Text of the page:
Accidental Kosher Dill Relish & 2 Recipes

Although I am a couple of days late, this post is in honor of National Can-It-Forward Day, which occurred this past Saturday, August 1st.

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I do love a good kosher dill.  What makes a pickle “kosher” you ask?  Well, according to wikipedia, a “kosher” dill pickle is not necessarily kosher in the sense that it has been prepared in accordance with Jewish dietary law, it is a pickle made in the traditional manner of Jewish New York City pickle makers, with generous addition of garlic and dill to a natural salt brine.  I also notice that other spices are typically added, such as bay leaf, mustard seeds, and hot pepper.  I have done a bit of experimenting and have found a lovely flavor combination that all starts with the Dill Pickle recipe in the Ball Blue Book Guide to Preserving and using the kosher-style variation.

The flavor of these pickles was everything I had hoped for, although the texture was a bit on the mushy side, but not so much that they could not be salvaged in some way.  I strained the finished product and placed the brine in a saucepan to heat.  While it was heating, I took the pickles (not the spices), and transferred them to the food processor.  A few pulses later I had a lovely, chunky, relish consistency which then got added to the hot brine.  A few minutes was all it took to heat the mixture through, then I filled the jars and processed as normal.  This relish is a great addition to my repertoire, making it particularly enjoyable for those who prefer a relish that is not sweet.

I have since made another batch of kosher dills, this time using Ball Pickle Crisp.  No longer do I want to run the risk of having mushy pickles!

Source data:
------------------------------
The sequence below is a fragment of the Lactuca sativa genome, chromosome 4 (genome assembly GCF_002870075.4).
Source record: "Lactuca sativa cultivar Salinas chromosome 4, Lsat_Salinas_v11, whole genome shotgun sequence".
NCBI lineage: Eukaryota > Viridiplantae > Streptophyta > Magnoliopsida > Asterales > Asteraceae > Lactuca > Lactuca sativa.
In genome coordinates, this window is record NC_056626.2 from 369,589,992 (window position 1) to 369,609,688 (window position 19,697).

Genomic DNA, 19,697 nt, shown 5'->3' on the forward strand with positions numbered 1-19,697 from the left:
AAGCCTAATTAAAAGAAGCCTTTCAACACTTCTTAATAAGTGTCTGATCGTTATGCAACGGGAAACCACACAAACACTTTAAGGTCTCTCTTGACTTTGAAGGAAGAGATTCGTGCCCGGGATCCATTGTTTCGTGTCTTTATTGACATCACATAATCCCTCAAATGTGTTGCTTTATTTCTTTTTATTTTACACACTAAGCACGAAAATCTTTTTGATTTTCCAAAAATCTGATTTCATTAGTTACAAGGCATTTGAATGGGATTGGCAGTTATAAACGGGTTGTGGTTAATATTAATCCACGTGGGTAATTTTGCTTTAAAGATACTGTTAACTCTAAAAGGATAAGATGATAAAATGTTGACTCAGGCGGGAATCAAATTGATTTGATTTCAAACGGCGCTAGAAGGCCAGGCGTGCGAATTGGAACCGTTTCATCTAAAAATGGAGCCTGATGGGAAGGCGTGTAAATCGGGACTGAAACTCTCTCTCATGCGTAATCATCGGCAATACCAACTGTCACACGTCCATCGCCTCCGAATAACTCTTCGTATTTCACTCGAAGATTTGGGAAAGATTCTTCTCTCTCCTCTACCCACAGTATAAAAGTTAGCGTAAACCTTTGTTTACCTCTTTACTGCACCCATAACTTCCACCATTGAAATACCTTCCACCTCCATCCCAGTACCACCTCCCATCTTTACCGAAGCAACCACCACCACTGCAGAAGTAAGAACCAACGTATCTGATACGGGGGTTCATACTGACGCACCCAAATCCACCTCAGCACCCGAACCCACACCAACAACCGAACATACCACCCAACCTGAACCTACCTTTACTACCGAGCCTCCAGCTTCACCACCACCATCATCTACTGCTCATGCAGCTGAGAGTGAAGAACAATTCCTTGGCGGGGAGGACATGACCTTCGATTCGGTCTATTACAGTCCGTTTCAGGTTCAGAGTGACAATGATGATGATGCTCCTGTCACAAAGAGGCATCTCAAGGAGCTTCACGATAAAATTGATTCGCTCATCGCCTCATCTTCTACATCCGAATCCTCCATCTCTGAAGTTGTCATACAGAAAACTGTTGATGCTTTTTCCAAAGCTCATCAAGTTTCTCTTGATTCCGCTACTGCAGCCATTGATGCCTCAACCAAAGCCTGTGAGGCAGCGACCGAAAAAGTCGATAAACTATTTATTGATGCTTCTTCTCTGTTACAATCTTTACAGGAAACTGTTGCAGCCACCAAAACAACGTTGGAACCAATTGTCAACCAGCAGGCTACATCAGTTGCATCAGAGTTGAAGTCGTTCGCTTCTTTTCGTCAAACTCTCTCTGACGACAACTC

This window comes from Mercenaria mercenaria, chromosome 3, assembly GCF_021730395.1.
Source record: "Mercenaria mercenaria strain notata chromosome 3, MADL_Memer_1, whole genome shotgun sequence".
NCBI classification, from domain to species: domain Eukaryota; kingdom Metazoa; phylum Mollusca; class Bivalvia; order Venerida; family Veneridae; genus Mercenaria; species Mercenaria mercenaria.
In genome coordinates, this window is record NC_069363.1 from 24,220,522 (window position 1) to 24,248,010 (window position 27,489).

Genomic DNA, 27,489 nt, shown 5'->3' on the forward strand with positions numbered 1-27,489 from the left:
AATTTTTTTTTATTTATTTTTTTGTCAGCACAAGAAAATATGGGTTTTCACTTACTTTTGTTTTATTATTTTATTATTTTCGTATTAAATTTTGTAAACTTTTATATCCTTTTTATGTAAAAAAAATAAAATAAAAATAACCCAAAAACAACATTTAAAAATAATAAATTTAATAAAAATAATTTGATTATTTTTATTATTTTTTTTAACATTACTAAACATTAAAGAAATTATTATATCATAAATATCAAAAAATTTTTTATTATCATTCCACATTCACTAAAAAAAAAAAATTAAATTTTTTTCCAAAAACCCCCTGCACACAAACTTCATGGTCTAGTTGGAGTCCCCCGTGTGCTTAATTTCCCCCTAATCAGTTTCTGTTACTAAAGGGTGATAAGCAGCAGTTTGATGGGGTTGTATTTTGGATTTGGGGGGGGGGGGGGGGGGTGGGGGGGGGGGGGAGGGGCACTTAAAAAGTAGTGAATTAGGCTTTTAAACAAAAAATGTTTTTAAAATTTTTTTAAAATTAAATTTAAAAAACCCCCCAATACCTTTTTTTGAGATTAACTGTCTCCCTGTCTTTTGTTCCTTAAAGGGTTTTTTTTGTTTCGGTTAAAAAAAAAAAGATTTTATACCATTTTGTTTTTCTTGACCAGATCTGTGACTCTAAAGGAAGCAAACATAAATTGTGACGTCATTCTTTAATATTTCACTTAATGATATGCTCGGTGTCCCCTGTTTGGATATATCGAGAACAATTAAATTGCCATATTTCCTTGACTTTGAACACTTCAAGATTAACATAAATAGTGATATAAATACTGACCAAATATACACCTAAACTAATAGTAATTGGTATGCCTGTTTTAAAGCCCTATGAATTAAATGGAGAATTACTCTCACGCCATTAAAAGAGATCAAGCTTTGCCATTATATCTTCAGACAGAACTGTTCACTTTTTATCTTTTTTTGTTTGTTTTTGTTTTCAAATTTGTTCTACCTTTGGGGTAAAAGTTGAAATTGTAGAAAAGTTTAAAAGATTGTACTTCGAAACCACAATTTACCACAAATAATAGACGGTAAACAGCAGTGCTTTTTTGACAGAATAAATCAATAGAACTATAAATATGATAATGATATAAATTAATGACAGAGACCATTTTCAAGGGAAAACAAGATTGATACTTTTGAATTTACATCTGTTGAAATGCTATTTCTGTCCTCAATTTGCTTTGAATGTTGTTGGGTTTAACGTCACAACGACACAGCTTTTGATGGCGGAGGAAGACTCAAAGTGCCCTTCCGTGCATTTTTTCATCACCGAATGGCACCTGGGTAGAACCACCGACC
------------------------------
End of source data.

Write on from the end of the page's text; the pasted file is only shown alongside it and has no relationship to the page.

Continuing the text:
Kosher Dills
Kosher Dills – another week before I can try, but they look delicious!
KOSHER DILL PICKLES
Yield: About 7 pints
  • 8 pounds 4-6 inch cucumbers, washed, 1/16 inch of blossom end removed, cut lengthwise into halves or wedges
  • 3/4 cup sugar, preferably organic
  • 1/2 cup pickling salt or kosher salt
  • 1 quart white distilled vinegar
  • 1 quart water
  • 3 T. pickling spice (I prefer to make my own (recipe to follow)
  • 1 head green dill per jar or 1/2 tsp. dill seed per jar
  • 1 bay leaf (per jar)
  • 1 clove fresh garlic (per jar)
  • 1/8 tsp red pepper flakes (per jar)
  • 1/2 tsp mustard seed (per jar)

Combine sugar, salt, vinegar, and water in a large saucepot, tie pickling spice into a spice bag using a piece of cheesecloth and bakers twine.  Add the bag to the brine, bring to a boil, lower heat and simmer 15 minutes.  Meanwhile, pack cucumbers into hot, prepared pint jars, leaving 1/2″ headspace.  Add 1 head dill or 1/2 tsp dill seed, 1 bay leaf, 1 clove of garlic, 1/8 tsp red pepper flakes, and 1/2 tsp mustard seed to each jar.  Ladle hot liquid into jars, remove air bubbles, add more brine as needed to reach 1/2″ headspace.  Add 1/8 tsp Pickle Crisp to each jar.  Adjust 2 piece lids, process jars in a boiling water canner for 15 minutes.

I usually allow 4-6 weeks for these pickles to sit to develop the best flavor.


A delicious array of spices to make your own Pickling Spice
A delicious array of spices to make your own Pickling Spice
DIY PICKLING SPICE
  • 3 Tablespoons Black Peppercorns
  • 3 Tablespoons Whole Allspice
  • 3 Tablespoons Coriander Seed
  • 3 Tablespoons Mustard Seed
  • 3 Tablespoons Juniper Berries
  • 1 Tablespoon Whole Cloves
  • 1 Tablespoon Dill Seed
  • 1 Cinnamon Stick, broken into pieces (I found that a mortar and pestle did this job wonderfully!)

Pour all spices into a jar, seal, shake to combine.  Use any time a recipe calls for a mixed pickling spice.

A couple of tips:

  • For these pickles, use a pickling cucumber.  They have less water that a traditional cucumber.  Here in Hawaii the closest thing I have found is a Thai cucumber, which works beautifully.
  • Only use kosher or pickling salt.  Table salt has added iodine, which will cause your pickles to discolor and give them an “off” taste.


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Author:

Small Batch Canner, Part Time Crafter, Chef, and Artist

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